The National Public Health and Hospital Institute (NPHHI) conducted six surveys that documented the impact of HIV/AIDS on the nation's hospitals, especially safety net providers, between 1986 and 1997.
The surveys provided the first national profile of hospital services used by AIDS patients. They showed the cost of these services and the financing of them, including regional variances.
- Project data confirmed the substantial cost of treating AIDS patients in the US—in 1985: $380 million (only 75% of it covered by insurance); in 1987: $486 million, with public hospitals shouldering a disproportionate burden of the care and expense.
- Throughout the survey period, the Northeast reported the highest number of AIDS and HIV patients per hospital.
- Since 1989, surveys have shown decreased hospital utilization rates for HIV patients. These more recent surveys also indicate that the federal sector is paying for an increasing portion of the cost of care, and hospitals have reduced their losses per patient.
- In 1985, public hospitals in major metropolitan areas treated, on average, almost twice the number of AIDS patients as private teaching hospitals.
- The 1987 survey revealed that fewer than 5 percent of hospitals treated more than 50 percent of the identified AIDS cases.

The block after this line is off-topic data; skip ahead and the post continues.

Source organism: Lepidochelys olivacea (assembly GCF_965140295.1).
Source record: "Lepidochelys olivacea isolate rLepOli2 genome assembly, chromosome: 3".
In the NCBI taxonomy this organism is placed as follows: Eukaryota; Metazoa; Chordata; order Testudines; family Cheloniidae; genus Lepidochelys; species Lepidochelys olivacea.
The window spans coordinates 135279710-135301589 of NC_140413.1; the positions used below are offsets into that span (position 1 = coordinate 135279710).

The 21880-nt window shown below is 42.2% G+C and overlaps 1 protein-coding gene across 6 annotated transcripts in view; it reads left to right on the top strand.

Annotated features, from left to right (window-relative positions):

- Children with AIDS have longer and more costly hospital stays than other pediatric patients or adults with AIDS, according to the 1987 survey.
- There was a significant decrease in hospital utilization between 1989 and 1993.
Survey findings for 1985, 1988, and 1989 were reported in articles by the principal investigator in The Journal of the American Medical Association (JAMA).
In 1988 and 1989, the principal investigator, Dennis P. Andrulis, Ph.D., presented testimony before the National Commission on the HIV Epidemic, which decided to use the project's figures on the hospital cost-per-day for HIV/AIDS care as the national figure.
In 1991, he was asked by congressional staff to discuss the burden of inpatient care for HIV/AIDS on hospitals and the potential value of setting up a way to spread the responsibility into the community.
The Ryan White Emergency Care Act of 1992 provided a federal mechanism to fund community-based HIV/AIDS care. According to Andrulis, a JAMA article in May 1992 helped lead to the Centers for Disease Control and Prevention's expansion of their definition of AIDS to include HIV-related illnesses.